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Safe in 60: How to Spot Signs of Domestic Violence

SALT LAKE CITY, Utah – Domestic violence can happen to anyone. To any race, religion or gender, whether you are married or single, young or old.

According to the CDC, domestic violence or intimate partner violence will affect 1 in 4 women and 1 in 7 men at some point in their lifetime. But this doesn’t just affect the victim. It can have lasting adverse effects on children and other family members.

There are many forms of abuse, but they all have one main thing in common. One partner is attempting to have complete control or power over the other.

  • Physical abuse: Physical aggression such as hitting, kicking or strangulation. Strangulation can cause permanent physical damage and death and is considered very serious in an abuse case.
  • Sexual abuse: Forcing sex on a partner who is not consenting.
  • Threats: Any threat to physically harm a partner.
  • Emotional abuse: Intimidation; keeping the victim from family or friends; hurting the victim’s sense of self-worth; taking away belongings, withholding finances or other essential resources.

Here are some more subtle signs of an abusive partner, known as red flag behaviors. They can likely escalate to the abuse described above.

  • Extreme jealousy, possessiveness or controlling behavior.
  • A bad temper or cruelty to animals.
  • Verbal abuse, blaming, or accusations of flirting or having an affair.
  • Controlling what kind of clothes can be worn.
  • Embarrasses or humiliates partner in public.

Signs that someone could be suffering from abuse:

  • Excuses frequent injuries.
  • Used to be outgoing and confident but seems to have lost self-esteem.
  • Seems to be overly eager to please their partner.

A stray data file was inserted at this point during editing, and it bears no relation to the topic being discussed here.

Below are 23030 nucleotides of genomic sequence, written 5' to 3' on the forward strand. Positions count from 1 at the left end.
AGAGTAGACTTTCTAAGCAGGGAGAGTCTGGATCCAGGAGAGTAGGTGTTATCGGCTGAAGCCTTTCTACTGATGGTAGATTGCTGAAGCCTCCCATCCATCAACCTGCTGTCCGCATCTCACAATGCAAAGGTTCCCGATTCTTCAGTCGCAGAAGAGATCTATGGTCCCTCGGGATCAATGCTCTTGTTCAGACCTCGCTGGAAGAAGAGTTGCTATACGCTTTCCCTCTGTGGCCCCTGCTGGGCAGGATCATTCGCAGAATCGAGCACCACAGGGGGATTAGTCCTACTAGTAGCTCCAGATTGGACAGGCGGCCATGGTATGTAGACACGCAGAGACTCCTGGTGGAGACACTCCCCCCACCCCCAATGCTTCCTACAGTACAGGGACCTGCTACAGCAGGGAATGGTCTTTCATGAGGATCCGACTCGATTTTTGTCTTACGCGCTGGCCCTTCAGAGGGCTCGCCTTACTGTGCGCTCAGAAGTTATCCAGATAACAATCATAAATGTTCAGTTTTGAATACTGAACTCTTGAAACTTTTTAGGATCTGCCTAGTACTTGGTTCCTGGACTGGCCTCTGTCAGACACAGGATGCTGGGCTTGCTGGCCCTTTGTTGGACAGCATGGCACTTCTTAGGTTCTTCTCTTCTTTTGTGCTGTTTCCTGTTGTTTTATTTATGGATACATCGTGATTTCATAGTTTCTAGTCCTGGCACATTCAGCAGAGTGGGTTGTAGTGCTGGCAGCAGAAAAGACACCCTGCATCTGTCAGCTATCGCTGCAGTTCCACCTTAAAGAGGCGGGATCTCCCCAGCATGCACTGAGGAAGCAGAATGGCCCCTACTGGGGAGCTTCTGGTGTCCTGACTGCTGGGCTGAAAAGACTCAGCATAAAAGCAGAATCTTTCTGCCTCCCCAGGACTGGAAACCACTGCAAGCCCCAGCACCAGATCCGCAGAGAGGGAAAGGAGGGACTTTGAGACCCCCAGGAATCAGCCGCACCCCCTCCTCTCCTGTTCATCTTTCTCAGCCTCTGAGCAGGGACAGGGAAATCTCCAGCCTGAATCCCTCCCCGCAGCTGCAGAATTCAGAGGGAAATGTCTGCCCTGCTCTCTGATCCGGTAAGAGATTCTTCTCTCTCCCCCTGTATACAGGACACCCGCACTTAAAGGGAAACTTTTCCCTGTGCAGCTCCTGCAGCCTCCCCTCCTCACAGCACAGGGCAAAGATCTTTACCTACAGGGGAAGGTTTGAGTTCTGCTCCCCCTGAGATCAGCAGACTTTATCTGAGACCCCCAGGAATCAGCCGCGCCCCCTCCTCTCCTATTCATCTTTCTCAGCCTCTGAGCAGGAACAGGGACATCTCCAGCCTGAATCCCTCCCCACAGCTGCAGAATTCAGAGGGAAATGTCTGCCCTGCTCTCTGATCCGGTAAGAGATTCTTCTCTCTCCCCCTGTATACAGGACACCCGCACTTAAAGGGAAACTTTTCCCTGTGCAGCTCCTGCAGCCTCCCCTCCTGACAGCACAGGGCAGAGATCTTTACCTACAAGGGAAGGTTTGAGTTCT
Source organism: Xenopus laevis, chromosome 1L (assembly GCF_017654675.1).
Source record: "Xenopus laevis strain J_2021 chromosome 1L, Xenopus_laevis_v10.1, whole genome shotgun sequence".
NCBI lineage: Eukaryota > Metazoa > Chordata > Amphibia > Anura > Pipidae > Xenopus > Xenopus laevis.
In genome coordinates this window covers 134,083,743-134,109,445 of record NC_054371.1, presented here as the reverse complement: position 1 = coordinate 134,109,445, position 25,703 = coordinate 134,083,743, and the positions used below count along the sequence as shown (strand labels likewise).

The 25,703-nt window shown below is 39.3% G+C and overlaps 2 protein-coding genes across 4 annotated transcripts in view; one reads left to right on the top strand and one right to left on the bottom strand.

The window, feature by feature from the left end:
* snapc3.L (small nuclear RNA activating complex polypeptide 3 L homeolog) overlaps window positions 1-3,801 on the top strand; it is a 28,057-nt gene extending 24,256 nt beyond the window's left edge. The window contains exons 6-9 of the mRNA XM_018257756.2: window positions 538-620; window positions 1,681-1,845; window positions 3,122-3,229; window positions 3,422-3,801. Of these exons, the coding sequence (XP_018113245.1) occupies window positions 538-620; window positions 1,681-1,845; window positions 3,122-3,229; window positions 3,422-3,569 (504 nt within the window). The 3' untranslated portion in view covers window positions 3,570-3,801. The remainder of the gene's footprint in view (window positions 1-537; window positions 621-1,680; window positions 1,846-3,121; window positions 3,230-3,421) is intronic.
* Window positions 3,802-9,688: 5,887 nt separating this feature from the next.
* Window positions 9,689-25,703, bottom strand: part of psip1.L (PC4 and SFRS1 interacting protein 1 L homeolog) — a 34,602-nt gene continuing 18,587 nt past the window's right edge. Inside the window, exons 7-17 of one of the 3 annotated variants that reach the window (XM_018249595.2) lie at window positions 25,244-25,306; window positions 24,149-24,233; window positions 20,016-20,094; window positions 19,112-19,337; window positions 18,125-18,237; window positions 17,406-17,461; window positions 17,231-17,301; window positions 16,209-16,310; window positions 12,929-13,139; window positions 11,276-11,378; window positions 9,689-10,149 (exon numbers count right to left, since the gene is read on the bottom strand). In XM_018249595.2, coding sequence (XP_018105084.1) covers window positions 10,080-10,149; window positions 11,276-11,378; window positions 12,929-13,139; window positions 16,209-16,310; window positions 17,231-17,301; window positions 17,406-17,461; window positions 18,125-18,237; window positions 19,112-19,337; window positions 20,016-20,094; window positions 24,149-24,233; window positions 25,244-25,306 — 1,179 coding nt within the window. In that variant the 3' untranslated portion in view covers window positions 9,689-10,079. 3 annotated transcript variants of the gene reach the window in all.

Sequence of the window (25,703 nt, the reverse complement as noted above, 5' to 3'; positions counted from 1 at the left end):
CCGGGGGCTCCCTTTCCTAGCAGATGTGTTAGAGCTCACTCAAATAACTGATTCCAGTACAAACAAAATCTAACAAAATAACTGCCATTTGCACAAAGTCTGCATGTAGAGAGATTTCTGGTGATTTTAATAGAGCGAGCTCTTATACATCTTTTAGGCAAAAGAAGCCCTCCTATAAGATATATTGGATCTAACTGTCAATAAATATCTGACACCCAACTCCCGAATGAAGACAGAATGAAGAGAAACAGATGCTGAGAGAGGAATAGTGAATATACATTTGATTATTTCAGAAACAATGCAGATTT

• Becomes isolated from family or friends.
  • Wears long sleeves in the summer to hide injuries.
  • Continually checking in with their partner or their partner, always checking on them.
  • Missing work, social gatherings, or school for no apparent reason.
  • Any other unusual changes in actions could indicate abuse – many times, the victim shows signs and doesn’t know it.

If you know someone who you may think is suffering from abuse, encourage them to report it. Show support and let him/her know you are there to help when needed. They are likely feeling alienated and alone. Help them through the process of reporting abuse and help them with a safety plan.

You can also report abuse to authorities and remain anonymous.

If you are a victim of abuse, there are resources out there to help. It is a difficult first step, but help is available 24 hours a day and doesn’t cost anything.

Resources for domestic violence victims:

  • Utah Domestic Violence Link Line 1-800-897-LINK (5465)
  • National Domestic Violence Hotline 1-800-799-SAFE (7233)
  • Utah YWCA shelter for women- 24-Hour Crisis Line- 801-537-8600
  • 911 — don’t hesitate to call if you need immediate help

Online resources:

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